Common Name: White Birch
Scientific Name: Betula papyrifera
Other Names: Paper Birch, Canoe Birch, Silver Birch
Leaf: Deciduous, alternate, simple; ovate or triangular with pointed tip; 5-10cm long; double-toothed with 5-9 straight veins per side ending in a large tooth with several smaller teeth between; widest near the base; stalk yellowish green; upper side dark green, somewhat glossy; underside paler, yellowish green; turn yellow in autumn.
Flower: Male (pollen) catkins brown, in clusters of 1-3, 2-4mm wide and 1-3cm long in winter; shiny dark brown and yellow, and 7-9cm long at pollination; female (seed) catkins greenish, 2cm long, erect or leaning, on short shoots; both male and female catkins on same tree.
Fruit: Mature female (seed) catkins cone-like, cylindrical, yellowish green; 4-5cm long, hanging from short shoots; matures in late summer to autumn when it falls apart and disperses seeds leaving only thin central axis which persists into winter; tiny oval seeds (nutlets) with 2 filmy wings; begin bearing seed at age 15.
Twig: Twigs slender, reddish brown, slightly rough; Buds slender, 5-7mm long, tapering to blunt point, gummy; bud scale greenish toward the base, brown toward the tip.
Bark: Young bark reddish brown, somewhat shiny with prominent lenticels; mature bark white (occasionally there’s intermediate pink stage), composed of many thin papery layers with horizontal lenticels; on removal of the outer bark, the reddish-orange inner bark soon dies, turns black, and divides into flakes.
Wood: Hard, strong, tough, straight-grained, uniform-textured; odorless; not decay-resistant; heartwood light brown to reddish brown; thick sapwood creamy white, with yellow or reddish brown tinge; annual growth ring faint.
Facts About This Tree:
1. White birch is a small to medium-sized tree having a single or multi-stemmed trunk and growing up to 25m tall and 40 in trunk diameter. Lives up to 120 years.
2. To identify a white birch, look for the white bark peeling horizontally in large sheets and double-toothed leaf that is widest below the middle.
3. White birch needs full sunlight, so it finds a home on former forest fire sites, clearcuts, idle farmland, roadsides, and forest fringes. It is one of the pioneer trees to re-establish a new forest after a disturbance. They generate a great amount of nitrogen and phosphorus-rich litter which decomposes rapidly to fertilize the soil. With a short lifespan, they are eventually replaced by longer-living, shade-tolerant trees, having fulfilled their ecological mission in the natural succession toward a climax forest.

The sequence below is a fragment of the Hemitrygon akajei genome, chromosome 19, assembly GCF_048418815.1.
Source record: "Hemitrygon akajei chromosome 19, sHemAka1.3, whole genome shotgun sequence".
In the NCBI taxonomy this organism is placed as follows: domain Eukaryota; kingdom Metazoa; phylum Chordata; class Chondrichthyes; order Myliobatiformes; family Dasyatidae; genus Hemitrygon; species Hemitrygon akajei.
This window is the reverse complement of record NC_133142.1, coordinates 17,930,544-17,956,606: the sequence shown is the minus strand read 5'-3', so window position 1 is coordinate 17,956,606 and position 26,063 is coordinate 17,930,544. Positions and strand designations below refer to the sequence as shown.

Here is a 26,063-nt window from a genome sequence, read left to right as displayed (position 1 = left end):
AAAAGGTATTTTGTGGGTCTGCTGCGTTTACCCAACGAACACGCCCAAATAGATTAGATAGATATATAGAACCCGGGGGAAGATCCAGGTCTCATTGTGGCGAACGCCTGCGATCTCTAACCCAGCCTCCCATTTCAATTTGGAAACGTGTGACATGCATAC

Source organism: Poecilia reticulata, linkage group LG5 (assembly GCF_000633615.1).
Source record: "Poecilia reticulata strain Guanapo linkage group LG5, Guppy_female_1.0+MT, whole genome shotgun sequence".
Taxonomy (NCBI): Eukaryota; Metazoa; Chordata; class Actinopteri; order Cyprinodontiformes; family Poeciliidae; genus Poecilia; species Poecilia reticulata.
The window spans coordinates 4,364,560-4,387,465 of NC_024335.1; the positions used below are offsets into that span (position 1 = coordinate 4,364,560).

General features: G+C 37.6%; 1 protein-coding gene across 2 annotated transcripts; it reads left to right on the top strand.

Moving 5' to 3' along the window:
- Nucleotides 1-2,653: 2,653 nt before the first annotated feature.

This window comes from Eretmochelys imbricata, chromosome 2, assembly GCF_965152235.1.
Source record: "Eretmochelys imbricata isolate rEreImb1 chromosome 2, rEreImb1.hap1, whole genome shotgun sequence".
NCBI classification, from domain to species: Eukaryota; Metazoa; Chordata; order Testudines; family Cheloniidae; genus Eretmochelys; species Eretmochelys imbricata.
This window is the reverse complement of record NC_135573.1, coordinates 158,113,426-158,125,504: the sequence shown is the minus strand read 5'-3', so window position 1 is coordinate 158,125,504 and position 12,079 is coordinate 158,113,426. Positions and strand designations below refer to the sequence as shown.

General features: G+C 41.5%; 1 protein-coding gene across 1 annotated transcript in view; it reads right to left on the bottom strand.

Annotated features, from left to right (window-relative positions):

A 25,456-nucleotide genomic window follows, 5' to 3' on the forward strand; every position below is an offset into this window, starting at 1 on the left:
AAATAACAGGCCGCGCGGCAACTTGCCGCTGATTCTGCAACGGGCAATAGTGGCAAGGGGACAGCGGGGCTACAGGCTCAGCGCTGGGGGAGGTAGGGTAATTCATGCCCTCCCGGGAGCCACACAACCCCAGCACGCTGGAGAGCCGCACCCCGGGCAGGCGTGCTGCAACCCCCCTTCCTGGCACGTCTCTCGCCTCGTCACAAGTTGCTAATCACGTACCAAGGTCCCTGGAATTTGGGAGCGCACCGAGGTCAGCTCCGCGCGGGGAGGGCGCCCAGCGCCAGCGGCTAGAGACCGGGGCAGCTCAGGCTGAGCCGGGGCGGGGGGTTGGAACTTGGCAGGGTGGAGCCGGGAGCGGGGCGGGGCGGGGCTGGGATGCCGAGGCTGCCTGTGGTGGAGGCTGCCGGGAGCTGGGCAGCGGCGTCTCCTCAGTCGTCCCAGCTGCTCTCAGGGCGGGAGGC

4. Native peoples used the tough, pliable bark of paper birch to make birch-bark canoes, sewing (with spruce roots) sheets of bark over white-cedar frames that had been steamed and bent to shape. Fir or pine resin was used for waterproofing. Birch bark also covered wigwams (lodge) and provided baskets, cups, plants and message paper. Strips of bark with lenticels were used as sunglasses for protection from snow blindness.
5. Birch, like willows, contains small amounts of methyl salicylate. The Ojibway (Natives) would wrap a thin layer of its bark around the head to treat headaches, and Saskatchewan’s Woods Cree boiled the inner bark into a lotion for skin rashes and sores. Natives in Quebec drank birch leaf tea for rheumatism and dropsy.
Lat, Long: 43.74069, -79.78756
Diameter (DBH): 25 cm
Last Year Modified: 2015
Carbon Stored in this Tree: 139.293 kg of C
Equivalent CO2: 510.69 kg of C
1. Blouin, Glen. 2001. An Eclectic Guide to Trees East of the Rockies. Erin, ON. Boston Mills Press
2. Linda Kershaw. 2001. Trees of Ontario. Edmonton, AB Canada. Lone Pine Publishing
3. Farrar, J. L. 2007. Trees in Canada. ON. Canadian Forest Service.
4. Photo Credit: Daniel J. Kim; ‘Paper-Birch-leaves’ by Homer Edward Price via Flickr – https://flic.kr/p/axxP6p; ‘Riverview Park (4)’ by Nicholas A. Tonelli via Flickr – https://flic.kr/p/kpmnZe; ‘Paper Birch Leaves’ by daryl_mitchell via Flickr – https://flic.kr/p/8SyAka
Copyright 2015 Association for Canadian Educational Resources
Look to the east and along Heart Lake Road is a Provincially Significant Wetland. Toronto and Region Conservation, City of Brampton and local volunteers are conducting a road ecology study along this stretch of road. Road ecology is the study of wildlife vehicle collisions and loss of wildlife populations.